“According to the Supreme Court of Canada, linking is “indispensable” to the “Internet’s capacity to disseminate information” and integral to online services like search engines, social media, communications services, and electronic newsletters. There is no bargaining because no one is compensated for merely providing links, headlines and short snippets; this is reflected in both domestic and international copyright law, which expressly guarantee a right to quotation (which is what allows journalists, news publishers, and others to quote or cite sources without triggering a payment obligation). If linking to content constitutes “appropriation,” why doesn’t the Act require everyone who links to pay the publisher to whom they are linking?”
and integral to online services like search engines, social media, communications services, and electronic newsletters. There is no bargaining because no one is compensated for merely providing links, headlines and short snippets; this is reflected in both domestic and international copyright law, which expressly guarantee a right to quotation (which is what allows journalists, news publishers, and others to quote or cite sources without triggering a payment obligation). If linking to content constitutes “appropriation,” why doesn’t the Act require everyone who links to pay the publisher to whom they are linking? By establishing linking to news sites as the basis for payment, the Act fails to recognize that the public’s ability to freely find and share links to news content online is critical to free expression, access to information, press freedom, and an informed citizenry.
Google: Putting a Price on Free Linking Not in Canadian’s Interest
“Put simply, it is foundational to how Canadians enjoy the free and open web. Putting a price on free linking to news content is not in the interest of Canadians, nor is it an effective response to the complex challenges facing the evolving Canadian news ecosystem. Furthermore, the Act created a regime that applies to at most two companies. With the withdrawal of Meta from linking to news content, it is now an Act aimed at a single company. We believe it is deeply discriminatory to require a single company to subsidize the costs of the Canadian news industry, especially as competing platforms will not be subject to the same obligations, and as many Canadian companies also benefit from a robust news sector. An Unworkable Process The Act compels Google (and now Google alone) to negotiate payment with certain publishers for merely “making news content available” (which includes linking to news sites), strips from Google the protection of internationally recognized and guaranteed copyright limitations and exceptions, and then imposes unfair, unworkable and unprecedented arbitration and exemption processes.
“This would radically change the legal landscape in which Google operates and put at risk our extensive investments into the Canadian news ecosystem. By legislating payment for links to news sites, and not defining what that price might be, the Act subjects Google to potentially unlimited financial liability for merely facilitating access to news sites and providing publishers with valuable referral traffic.
“Putting a price on free linking to news content clearly amounts to a link tax even if the tax is not expressed on a per link basis. Regrettably, the Regulations fail to provide a clearly defined limit on contributions or clarify that such contributions would not be tied to “making available” the news content of news businesses.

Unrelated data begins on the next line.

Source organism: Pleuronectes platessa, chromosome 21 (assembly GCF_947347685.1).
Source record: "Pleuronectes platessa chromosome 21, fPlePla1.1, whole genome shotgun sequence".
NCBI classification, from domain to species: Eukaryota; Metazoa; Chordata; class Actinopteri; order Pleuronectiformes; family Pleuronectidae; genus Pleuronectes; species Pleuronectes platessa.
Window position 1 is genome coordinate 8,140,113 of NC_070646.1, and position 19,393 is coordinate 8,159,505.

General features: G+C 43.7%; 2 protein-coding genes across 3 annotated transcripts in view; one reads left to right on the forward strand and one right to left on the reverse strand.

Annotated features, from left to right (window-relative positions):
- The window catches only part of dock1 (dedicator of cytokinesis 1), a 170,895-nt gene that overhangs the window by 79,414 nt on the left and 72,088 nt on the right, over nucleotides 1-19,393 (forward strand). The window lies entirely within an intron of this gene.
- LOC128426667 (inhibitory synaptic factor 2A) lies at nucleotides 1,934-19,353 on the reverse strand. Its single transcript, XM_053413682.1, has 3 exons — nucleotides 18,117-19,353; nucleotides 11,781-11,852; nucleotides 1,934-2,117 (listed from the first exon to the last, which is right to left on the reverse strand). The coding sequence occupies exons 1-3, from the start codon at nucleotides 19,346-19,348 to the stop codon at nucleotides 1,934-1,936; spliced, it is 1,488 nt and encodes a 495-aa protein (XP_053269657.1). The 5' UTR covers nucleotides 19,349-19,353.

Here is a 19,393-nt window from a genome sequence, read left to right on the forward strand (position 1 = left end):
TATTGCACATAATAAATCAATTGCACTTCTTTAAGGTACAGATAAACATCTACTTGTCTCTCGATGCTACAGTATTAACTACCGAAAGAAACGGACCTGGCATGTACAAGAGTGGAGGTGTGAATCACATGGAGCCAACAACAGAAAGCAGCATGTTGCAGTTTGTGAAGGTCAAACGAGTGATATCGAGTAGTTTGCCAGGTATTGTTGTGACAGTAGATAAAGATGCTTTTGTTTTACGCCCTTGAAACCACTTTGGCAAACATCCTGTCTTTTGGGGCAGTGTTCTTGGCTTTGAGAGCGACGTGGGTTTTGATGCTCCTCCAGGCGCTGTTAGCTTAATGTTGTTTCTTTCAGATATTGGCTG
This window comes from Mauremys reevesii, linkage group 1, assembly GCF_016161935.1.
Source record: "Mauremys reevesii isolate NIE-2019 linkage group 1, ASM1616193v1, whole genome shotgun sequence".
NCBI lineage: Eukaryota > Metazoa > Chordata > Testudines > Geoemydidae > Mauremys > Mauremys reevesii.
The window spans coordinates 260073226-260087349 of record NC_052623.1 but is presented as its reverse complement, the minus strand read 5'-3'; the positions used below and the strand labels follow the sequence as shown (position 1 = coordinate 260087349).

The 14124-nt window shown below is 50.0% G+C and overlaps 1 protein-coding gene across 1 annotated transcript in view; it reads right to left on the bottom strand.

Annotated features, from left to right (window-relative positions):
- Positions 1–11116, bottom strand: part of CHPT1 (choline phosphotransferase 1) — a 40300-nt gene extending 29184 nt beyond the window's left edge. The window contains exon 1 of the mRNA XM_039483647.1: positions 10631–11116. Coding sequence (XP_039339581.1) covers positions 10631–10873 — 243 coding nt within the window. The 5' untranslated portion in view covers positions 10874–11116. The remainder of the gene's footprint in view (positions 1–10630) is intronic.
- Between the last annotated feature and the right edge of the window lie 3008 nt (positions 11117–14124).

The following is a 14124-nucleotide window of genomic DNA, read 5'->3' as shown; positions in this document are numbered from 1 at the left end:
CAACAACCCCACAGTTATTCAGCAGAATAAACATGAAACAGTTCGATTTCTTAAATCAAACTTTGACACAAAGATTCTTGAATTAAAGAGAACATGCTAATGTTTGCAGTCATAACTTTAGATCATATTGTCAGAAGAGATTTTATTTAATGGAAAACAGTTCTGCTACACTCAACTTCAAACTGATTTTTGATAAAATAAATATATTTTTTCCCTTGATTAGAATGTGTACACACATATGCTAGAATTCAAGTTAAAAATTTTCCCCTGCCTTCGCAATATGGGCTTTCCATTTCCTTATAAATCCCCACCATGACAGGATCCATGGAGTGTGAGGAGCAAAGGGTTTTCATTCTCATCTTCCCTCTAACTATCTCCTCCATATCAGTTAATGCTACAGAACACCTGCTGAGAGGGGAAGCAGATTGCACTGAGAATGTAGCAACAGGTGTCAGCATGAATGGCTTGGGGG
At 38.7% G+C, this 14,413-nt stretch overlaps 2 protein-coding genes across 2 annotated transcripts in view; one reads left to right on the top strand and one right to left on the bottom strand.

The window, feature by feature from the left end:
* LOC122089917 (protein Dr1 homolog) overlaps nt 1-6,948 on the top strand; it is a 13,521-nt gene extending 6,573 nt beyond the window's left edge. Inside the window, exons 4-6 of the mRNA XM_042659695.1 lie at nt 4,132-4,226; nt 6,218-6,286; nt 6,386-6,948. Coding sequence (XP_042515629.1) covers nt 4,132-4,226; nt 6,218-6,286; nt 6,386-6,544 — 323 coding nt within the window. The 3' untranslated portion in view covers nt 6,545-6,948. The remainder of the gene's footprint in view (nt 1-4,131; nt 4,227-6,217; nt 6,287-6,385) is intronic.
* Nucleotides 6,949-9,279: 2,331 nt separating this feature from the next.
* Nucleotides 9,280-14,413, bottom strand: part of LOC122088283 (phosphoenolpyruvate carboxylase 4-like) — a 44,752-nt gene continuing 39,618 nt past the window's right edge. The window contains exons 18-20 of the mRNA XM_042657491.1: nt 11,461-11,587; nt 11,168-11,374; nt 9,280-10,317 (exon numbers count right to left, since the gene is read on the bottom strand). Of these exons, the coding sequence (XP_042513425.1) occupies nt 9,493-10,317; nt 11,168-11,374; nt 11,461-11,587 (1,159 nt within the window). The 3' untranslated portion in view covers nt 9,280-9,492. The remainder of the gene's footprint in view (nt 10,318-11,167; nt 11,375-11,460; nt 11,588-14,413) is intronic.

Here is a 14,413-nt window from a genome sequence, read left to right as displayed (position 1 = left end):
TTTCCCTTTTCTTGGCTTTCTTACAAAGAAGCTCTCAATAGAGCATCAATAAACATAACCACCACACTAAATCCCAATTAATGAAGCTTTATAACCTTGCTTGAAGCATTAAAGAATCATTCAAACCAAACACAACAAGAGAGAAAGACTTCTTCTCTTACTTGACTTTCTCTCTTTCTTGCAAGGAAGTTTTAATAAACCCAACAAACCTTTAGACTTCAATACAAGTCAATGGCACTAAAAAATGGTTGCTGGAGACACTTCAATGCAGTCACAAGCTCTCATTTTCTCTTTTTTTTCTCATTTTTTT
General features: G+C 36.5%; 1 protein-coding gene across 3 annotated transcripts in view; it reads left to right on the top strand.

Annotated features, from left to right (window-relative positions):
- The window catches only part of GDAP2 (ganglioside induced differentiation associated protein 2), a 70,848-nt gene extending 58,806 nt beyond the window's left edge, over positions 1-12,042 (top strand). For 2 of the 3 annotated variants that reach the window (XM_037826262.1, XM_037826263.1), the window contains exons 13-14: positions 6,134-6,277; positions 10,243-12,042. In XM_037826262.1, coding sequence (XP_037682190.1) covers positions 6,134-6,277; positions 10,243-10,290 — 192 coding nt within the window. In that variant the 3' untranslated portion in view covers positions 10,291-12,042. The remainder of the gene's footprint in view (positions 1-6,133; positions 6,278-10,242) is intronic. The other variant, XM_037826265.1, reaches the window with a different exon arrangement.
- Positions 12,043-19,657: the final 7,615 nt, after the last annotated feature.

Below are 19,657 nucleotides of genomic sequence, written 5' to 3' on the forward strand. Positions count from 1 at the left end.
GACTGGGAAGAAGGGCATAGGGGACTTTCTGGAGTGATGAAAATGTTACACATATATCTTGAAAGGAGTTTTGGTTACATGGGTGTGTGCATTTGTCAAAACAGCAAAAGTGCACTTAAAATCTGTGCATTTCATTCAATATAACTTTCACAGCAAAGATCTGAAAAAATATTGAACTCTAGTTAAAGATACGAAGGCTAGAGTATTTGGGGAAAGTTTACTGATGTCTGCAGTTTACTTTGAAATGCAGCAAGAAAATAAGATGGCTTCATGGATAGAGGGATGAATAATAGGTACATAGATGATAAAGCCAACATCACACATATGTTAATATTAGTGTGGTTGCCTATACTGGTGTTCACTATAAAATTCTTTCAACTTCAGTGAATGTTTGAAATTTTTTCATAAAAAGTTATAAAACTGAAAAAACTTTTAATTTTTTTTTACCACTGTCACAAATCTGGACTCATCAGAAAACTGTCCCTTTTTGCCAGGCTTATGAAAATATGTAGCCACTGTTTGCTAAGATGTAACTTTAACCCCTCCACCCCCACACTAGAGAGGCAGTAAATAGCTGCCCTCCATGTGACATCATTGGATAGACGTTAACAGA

“The eligibility criteria for news businesses are vague, expansive and often inconsistent, allowing some businesses to benefit even if they do not produce news content or adhere to journalistic standards. Unfortunately, the Regulations fail to clarify the number and range of outlets that would require support or set clear eligibility criteria. Instead the Regulations expand the range of possible outlets that could demand compensation and do not require such outlets to adhere to a Code of Ethics”.
Google and Facebook Strongly Oppose the Legislation, Labeling it Unworkable
Google and Facebook have vehemently opposed the bill, labeling it as unfeasible. In a drastic move, Facebook has already removed Canadian news content from its platform to circumvent the legislation’s terms. Google, on the other hand, responded to the government’s draft regulations on Friday, highlighting a myriad of concerns. The company has announced its intention to withdraw Canadian news entirely unless the final regulations adequately address these issues. Google remains skeptical about the feasibility of resolving these concerns through regulation and has urged the government to draft an entirely new bill from scratch.
News Media Canada Stands Firm, Advocates Addressing Concerns in Final Regulations
News Media Canada, representing influential publishers including The Globe and Mail, the Toronto Star, Postmedia, and La Presse, stands in opposition to the notion of restarting the legislative process. Instead, the organization advocates for addressing Google’s concerns directly within the final version of the regulations.
Paul Deegan, President and CEO of News Media Canada Supports Google Direction
“Google’s submission is a welcome, clear, constructive, good faith articulation of legitimate concerns. We are in agreement with many of the issues they have raised,” stated Paul Deegan, President and CEO of News Media Canada, emphasizing the importance of integrating Google’s concerns in the final regulations.
As the deadline for the implementation of Bill C-18 rapidly approaches, the fate of Canadian news on major online platforms hangs in the balance, awaiting a resolution to the contentious standoff between the government and technology giants.
Stay tuned for further developments on this pivotal issue.